Down Memory Lane, Part Two

Learn how the kernel views physical memory.
Last month’s “Gearheads” showed you how to use the kernel’s Memory Technology Devices (MTD) subsystem to interface an embedded Linux device with different flavors of flash memory. This month, let’s look at how the kernel manages physical memory (RAM). Let’s cautiously flip through kernel memory pages with the help of an example, and see how the kernel accesses some of the memory components shown in Figure One.

Linux’s View of Physical Memory

The kernel organizes physical memory into pages. The exact size of each page depends on the architecture. On x86-based machines, it’s 4,096 bytes.
Each page in physical memory has a struct page (defined in include/linux/mm.h) associated with it:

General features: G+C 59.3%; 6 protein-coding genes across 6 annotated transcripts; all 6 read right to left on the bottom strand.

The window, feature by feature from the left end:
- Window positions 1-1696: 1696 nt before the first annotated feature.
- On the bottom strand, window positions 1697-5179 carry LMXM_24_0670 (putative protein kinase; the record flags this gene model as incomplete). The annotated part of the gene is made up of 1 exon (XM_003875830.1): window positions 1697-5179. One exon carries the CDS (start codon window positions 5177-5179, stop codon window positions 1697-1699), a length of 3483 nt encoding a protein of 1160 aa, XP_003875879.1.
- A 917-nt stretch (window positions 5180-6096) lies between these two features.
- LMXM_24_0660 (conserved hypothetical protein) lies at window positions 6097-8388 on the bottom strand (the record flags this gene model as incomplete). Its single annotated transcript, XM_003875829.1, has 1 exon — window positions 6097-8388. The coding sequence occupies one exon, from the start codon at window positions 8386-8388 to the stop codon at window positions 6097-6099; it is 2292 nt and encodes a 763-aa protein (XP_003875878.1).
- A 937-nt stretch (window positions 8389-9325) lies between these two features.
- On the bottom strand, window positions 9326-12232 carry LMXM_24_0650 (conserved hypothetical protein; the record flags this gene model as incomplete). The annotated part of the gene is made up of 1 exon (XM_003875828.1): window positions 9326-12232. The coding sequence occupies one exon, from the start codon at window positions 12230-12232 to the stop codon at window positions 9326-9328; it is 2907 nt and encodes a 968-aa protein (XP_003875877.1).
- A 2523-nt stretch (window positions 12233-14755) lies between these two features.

struct page {
page_flags_t flags; /* Page status */
atomic_t _count; /* Reference count */
/* … */
void * virtual; /* Explained later */
On 32-bit x86 systems, the default kernel configuration splits the available 4 GB address space into a 3 GB virtual memory space for user processes, and a 1 GB space for the kernel. This imposes a 1 GB limit on the amount of physical memory that the kernel can handle. (In reality, the physical memory limit is 896 MB, because 128 MB of the address space is occupied by kernel data structures.)
FIGURE ONE: Memory components on an x86- based laptop or embedded derivative

Page structures are associated with physical memory addresses, not kernel addresses. Kernel addresses that map the low 896 MB differ from physical addresses by a constant offset, and are called logical addresses. With “high memory” support, the kernel can access memory beyond 896 MB by generating virtual addresses for those regions using special mappings. All logical addresses are kernel virtual addresses, but not vice versa.
This leads to the following kernel memory zones: